non-reproducible machine-specific convergence failure

Extension of Elmer in computational glaciology

non-reproducible machine-specific convergence failure

Postby rgladstone » 07 Aug 2014, 04:48

Hi all, not sure whether to put this in the Elmer/Ice section or in the main Elmer section as it is probably not ice-specific, though I am not yet certain!

I am running flowline marine ice sheet simulations. I am running on Taito (CSC machine in Finland) and on Raijin (NCI machine in Australia). Some of my simulations run fine on both machines and give results that look very similar.

Some simulations run fine on Taito, but on Raijin they fail. The failure varies somewhat. It occurs after some decades or centuries (1 year timestep), and usually takes the form of failure to converge in the Stokes solver (this is during Piccard iterations after using the MUMPS solver to get the linear solution). I have tried lowering the non-linear relaxation factor by an order of magnitude and playing around with convergence criteria and number of iterations. Unfortunately the failure is robust, if not reproducible. When I say it is not reproducible, let me clarify: I can run the exact same simulation several times on Raijin and it will fail at a different timestep each time, whereas it will successfully run for 20000 years on Taito.

I am running on 16 processors.

The Elmer version has a (very) slight difference: 6804 on Taito, 6798 on Raijin.

The Taito installation uses the Intel MPI library. The Raijin installation uses OpenMPI.

On Taito MUMPS version is 4.10.0. On Raijin MUMPS is accessed via PetSC 3.4.3 (I am not sure which version of MUMPS is used, but I could find out).

I have not posted my full setup yet, I thought I'd just ask first if anyone else has encountered this kind of problem? And if the Elmer installation or some aspect of the parallel implementation is at fault then posting my setup will probably not be useful.

Things I can try:
Re-installing Elmer on Raijin, making sure to use the exact same version as is in use on Taito.
Try to install Elmer on Raijin using the same mpi library as on Taito (I'm not sure how many dependancies will need to be re-compiled in order to do this).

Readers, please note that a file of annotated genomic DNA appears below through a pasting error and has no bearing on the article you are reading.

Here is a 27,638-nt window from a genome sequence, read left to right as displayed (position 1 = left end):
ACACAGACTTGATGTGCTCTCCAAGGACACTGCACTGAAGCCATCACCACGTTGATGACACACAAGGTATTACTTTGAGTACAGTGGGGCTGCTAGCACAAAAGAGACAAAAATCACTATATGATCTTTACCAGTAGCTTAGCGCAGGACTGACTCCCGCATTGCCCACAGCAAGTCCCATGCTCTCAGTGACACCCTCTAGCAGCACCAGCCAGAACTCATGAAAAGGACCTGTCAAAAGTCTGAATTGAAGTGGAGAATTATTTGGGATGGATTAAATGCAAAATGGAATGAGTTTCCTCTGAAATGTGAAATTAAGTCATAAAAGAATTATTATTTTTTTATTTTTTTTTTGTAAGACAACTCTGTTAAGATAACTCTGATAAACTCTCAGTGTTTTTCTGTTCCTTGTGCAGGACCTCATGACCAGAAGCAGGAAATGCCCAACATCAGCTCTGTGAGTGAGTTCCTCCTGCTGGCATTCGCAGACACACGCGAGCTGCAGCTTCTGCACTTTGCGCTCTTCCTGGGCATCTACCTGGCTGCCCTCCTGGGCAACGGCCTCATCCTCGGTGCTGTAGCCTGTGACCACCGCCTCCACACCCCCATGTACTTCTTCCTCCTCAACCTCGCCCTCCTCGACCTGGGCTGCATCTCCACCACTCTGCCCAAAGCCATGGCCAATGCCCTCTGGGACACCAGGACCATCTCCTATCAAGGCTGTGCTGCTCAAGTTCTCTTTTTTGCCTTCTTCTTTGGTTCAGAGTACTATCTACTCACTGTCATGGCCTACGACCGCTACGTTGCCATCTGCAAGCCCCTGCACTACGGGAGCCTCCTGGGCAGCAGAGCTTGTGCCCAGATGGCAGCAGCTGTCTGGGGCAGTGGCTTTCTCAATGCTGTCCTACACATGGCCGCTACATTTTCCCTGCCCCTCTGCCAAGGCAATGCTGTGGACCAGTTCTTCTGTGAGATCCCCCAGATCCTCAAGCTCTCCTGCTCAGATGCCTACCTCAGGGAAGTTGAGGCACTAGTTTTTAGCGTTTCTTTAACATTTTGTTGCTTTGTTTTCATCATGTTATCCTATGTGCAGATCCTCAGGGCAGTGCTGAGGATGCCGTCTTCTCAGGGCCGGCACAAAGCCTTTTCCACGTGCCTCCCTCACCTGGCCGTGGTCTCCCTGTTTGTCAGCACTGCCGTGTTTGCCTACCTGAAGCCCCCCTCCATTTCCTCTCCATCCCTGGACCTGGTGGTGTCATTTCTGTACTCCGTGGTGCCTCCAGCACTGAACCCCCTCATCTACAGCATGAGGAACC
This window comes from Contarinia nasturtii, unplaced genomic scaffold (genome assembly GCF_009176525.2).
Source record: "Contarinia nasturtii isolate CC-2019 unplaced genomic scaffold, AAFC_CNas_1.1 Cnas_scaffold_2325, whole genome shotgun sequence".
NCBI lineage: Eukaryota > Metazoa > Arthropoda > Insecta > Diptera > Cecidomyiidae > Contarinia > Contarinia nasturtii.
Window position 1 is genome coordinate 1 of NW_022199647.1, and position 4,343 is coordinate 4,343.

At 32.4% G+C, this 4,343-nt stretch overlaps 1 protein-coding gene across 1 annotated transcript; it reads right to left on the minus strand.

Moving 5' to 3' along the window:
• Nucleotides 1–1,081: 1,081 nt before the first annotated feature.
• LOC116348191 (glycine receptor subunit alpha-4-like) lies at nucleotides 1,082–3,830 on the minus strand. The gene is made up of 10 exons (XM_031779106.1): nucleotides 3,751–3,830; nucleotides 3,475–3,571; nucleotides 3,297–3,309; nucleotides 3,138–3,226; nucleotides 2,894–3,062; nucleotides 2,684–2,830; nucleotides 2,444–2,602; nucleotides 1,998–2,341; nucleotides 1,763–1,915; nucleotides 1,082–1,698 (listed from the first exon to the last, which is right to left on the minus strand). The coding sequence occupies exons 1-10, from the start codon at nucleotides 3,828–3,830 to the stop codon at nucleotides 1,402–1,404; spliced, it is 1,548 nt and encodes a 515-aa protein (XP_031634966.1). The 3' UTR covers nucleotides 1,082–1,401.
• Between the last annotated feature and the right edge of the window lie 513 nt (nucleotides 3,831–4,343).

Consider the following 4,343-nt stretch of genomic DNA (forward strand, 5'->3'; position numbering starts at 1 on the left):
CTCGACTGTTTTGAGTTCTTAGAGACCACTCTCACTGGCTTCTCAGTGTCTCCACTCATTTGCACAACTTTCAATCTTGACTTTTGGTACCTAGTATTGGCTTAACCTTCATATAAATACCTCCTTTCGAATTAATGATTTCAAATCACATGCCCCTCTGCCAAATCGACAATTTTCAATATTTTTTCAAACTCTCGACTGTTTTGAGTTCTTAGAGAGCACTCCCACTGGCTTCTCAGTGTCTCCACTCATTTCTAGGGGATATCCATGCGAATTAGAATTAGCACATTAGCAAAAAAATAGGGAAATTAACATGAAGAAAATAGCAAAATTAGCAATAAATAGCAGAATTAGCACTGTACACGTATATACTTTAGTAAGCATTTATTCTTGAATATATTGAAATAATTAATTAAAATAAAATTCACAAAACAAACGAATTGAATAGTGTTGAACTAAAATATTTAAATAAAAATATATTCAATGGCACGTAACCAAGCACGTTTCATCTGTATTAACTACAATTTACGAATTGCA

Check MUMPS versions and compile new MUMPS on Raijin?
Try switching from MUMPS to a different solver?

If you've seen something like this before or have any ideas about things I could try, all suggestions are welcome!

Regards,
Rupert
rgladstone
 
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Re: non-reproducible machine-specific convergence failure

Postby tzwinger » 07 Aug 2014, 08:17

Hi Rupert,
Checking the commit history of the SVN repository, the most likely changes after revision 6798 that could influence your simulation where actually committed by you (Grid2DInterpolator.f90 and FlowDepth,f90). I don't know if those influence something set for your Stokes solver.
Else, my largest suspicion would be that there is something fishy with MUMPS. For MUMPS it also makes a difference, which library it uses internally for ordering (pord, scotch or metis). So it is not just the version, but also the libraries that are linked into it. You could try to build your own MUMPS and link to this library at your box in down-under.

Cheers,

Thomas
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Re: non-reproducible machine-specific convergence failure

Postby rgladstone » 07 Aug 2014, 08:31

Thanks Thomas.

I am guessing either something to do with MUMPS or MPI libraries, but I'll check after installing the same Elmer version first as that is the easiest thing to do.

I guess I'll try installing MUMPS next rather than using the default MUMPS installation we have here. Which libraries does MUMPS use on Taito? Pord scotch or metis? I'll try to make sure I use the same one when I try my own install of MUMPS in down-under-land.

Cheers,
Rupert
rgladstone
 
Posts: 57
Joined: 15 Apr 2013, 16:23

Re: non-reproducible machine-specific convergence failure

Postby tzwinger » 07 Aug 2014, 09:54

Hi Rupert,
I send you the setup scripts of MUMPS on taito - although they might not be of particular help, as system differs. If I interpret them right, we use parmetis there.

Cheers,

Thomas
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